59 59 Adjust each dose component of the insulin regimen until ≥50% of appropriate pre-prandial SMBG values are within target range, mg/dl ( mmol/L).* Adjust each dose component of the insulin regimen until ≥50% of appropriate pre-prandial SMBG values are within target range, mg/dl ( mmol/L).* *ADA recommended target Two or More Injections of Insulin

60 60 Split/Mixed Insulin Regimen Starting Doses Before Bkft Before Supper Obese 20N/4-6R*10N/4-6R* Lean 10N/2-4R* 6N/2-4R* Incremental Doses Obese – 4 units or 10% of current dose, whichever is greater Lean - 2 units or 10% of current dose, whichever is greater *Analogue rapid-acting insulins can be used Most glucose levels before breakfast and supper should be <200 mg/dl (11.1 mmol/L) before increasing short-or rapid-acting insulin doses.

61 61 Basal/Bolus Insulin Regimen Starting dose Bkft Lunch Supper Bedtime Obese 6-8R* 6-8R* 6-8R* 16** Lean 4R* 4R* 4R* 10** Incremental Doses Obese –4 units or 10% of current dose whichever is greater Lean - 2 units or 10% of current dose whichever is greater *Analogue rapid-acting insulins can be used **NPH, glargine or detemir insulin

62 62 CORRECTION DOSES OF INSULIN* Glucose Lean Overweight/Obese (mg/dl)(units) (units) < > *short- or rapid-acting; subsequent goal is mg/dl

63 63 PRE-MIXED (70/30, 75/25, 50/50) INSULIN NOT RECOMMENDED because cannot adjust each component separately; therefore, meeting targets more difficult. Example – common pattern is high before bedtime (snack) glucose levels and target FPG values – increasing evening dose problematic because of potential for overnight hypoglycemia. Example – another common pattern is high before lunch glucose levels and target before supper values – increasing morning dose problematic because of potential for afternoon hypoglycemia. Almost all patients can be taught to mix insulin if enough time and effort devoted to it.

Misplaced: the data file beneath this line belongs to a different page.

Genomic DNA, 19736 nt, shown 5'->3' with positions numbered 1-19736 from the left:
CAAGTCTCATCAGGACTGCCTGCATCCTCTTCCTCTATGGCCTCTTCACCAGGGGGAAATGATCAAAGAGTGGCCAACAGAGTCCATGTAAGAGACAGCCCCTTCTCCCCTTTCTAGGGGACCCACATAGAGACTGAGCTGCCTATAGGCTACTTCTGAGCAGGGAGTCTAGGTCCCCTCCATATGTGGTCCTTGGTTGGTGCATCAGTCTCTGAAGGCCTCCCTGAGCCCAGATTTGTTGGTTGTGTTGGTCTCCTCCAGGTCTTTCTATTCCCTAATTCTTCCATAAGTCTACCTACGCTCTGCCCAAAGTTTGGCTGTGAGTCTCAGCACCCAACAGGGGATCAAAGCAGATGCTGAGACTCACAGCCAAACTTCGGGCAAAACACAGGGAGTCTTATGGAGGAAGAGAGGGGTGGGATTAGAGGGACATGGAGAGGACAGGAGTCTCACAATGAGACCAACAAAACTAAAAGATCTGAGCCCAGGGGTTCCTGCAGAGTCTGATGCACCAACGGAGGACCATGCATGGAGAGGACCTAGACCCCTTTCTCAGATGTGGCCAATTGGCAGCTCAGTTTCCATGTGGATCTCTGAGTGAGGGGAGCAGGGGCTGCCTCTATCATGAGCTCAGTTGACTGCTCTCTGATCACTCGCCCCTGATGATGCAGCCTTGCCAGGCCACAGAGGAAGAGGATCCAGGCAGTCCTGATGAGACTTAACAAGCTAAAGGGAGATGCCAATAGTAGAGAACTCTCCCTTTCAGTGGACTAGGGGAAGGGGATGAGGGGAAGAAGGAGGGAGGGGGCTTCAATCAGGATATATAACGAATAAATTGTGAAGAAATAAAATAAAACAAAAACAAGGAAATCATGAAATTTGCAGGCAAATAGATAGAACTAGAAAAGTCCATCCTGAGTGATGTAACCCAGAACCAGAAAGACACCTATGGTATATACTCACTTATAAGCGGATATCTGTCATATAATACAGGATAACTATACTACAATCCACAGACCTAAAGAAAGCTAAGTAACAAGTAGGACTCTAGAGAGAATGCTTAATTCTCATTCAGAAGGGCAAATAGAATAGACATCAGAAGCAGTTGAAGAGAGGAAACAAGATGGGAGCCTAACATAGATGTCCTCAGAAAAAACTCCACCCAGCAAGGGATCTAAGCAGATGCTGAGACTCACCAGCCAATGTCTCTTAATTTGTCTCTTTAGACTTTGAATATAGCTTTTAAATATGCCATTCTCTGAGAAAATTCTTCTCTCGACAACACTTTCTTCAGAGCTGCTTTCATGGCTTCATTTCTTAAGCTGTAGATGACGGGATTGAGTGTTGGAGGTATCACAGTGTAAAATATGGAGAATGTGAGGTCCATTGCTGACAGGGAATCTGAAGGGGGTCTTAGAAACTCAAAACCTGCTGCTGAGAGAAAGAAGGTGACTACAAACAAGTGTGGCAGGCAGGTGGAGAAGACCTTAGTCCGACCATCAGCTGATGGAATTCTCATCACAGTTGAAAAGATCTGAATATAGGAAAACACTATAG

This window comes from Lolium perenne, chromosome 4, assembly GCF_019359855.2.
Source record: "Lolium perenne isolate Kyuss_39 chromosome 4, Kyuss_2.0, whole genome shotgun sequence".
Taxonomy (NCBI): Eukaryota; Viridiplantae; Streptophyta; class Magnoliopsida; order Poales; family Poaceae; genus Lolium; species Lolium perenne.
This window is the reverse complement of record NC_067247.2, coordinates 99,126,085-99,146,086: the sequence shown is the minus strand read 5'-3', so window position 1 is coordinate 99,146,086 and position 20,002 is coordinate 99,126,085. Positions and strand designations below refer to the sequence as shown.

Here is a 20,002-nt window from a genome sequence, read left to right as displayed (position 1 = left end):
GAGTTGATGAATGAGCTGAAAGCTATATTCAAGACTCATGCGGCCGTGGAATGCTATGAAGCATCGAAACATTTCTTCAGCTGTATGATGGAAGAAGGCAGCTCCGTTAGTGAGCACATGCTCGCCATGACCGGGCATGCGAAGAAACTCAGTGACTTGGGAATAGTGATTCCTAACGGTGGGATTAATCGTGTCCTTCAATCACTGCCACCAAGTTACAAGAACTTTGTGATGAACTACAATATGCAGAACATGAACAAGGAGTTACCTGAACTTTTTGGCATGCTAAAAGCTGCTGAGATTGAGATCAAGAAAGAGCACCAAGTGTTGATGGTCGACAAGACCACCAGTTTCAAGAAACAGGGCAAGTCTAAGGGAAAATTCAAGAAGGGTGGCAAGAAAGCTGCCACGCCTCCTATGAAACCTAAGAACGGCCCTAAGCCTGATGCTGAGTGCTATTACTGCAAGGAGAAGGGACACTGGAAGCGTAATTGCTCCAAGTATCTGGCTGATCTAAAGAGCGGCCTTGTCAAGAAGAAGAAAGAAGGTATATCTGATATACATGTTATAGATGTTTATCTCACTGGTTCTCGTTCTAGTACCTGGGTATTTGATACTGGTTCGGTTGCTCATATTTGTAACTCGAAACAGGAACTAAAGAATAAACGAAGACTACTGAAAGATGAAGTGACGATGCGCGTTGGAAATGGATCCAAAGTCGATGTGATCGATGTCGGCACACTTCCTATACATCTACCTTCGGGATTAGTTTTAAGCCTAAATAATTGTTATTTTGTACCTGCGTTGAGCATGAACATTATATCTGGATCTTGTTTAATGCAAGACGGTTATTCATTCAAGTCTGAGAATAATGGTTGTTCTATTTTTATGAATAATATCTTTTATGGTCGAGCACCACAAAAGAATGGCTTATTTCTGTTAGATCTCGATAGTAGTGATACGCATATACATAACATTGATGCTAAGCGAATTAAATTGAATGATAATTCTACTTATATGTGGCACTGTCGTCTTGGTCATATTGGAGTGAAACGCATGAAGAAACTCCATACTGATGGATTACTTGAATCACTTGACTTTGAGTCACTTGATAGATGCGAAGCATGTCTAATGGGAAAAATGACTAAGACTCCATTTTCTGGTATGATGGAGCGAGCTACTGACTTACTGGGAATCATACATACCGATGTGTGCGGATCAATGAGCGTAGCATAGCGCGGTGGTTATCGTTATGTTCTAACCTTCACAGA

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65 65 IDENTIFICATION OF TYPE 2 DIABETES All three components must be present: Minority status Obesity At least one first degree relative, i.e.,parent, sibling or child, must have type 2 diabetes* *Very important criterion

66 66 TREATMENT OF NEWLY DIAGNOSED, MARKEDLY SYMPTOMATIC TYPE 2 DIABETIC PATIENTS

67 67 WHAT’S IMPORTANT IN ACHIEVING ADA’S GLYCEMIC GOALS AND WHAT’S NOT? Not Important – which drug(s) are being used Important – Intensifying therapy when the present regimen is ineffective with timely, appropriate treatment decisions

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69 69 Hb A1c Outcomes of Nurse Following Treatment Algorithms for One Year in a Minority Population* (~75% Latinos, 25% African-Americans) Study #1 (N = 367 randomized patients) Hb A1c levels fell from 8.9% to 7.0% (25% ended up on insulin – mostly bedtime alone) Study #2 (N = 178 referred patients) Hb A1c levels fell from 11.1% to 7.2% (83% ended up on insulin – mostly ≥2 injections) * Davidson et al: Am J Manag Care16: , 2010

70 PERCENT ACHIEVING A1C (<7.0%), LDL CHOL (<100 MG/DL) AND BP (<130/80 MM HG) GOALS Year (Ref) N Setting Percent 2002 (1) 1,372 Two Urban Medical Centers (2) 1,218 NHANES III (2) 404 NHANES (3) 1,765 Academic Medical Centers (4) 439 Population Survey - Australia (5) 7,120 Academic Hospitals (6) 395 Endocrine Practices (7) 3,131; 3,971* Primary Care Practices 8.5; 12.6* 2009 (8) 1,694 NHANES (9) 511 Primary Care Practices (10) 178 Community Clinic – Minorities (11) 1,343 NHANES * Chronic Care Model: 1 Diabetes Care (DC) 25:718; 2 JAMA 291:335; 3 DC 28:337; 4 DC 28:1490; 5 DC 30:1442; 6 Diab Res Clin Pract 80:89; 7 DC 31:2238; 8 Am J Med 122:443; 9 CMAJ 181:37; 10 Am J Manag Care 16:652; 11 DC 36:2271

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73 THANK YOU Link to CDU website for copy of slides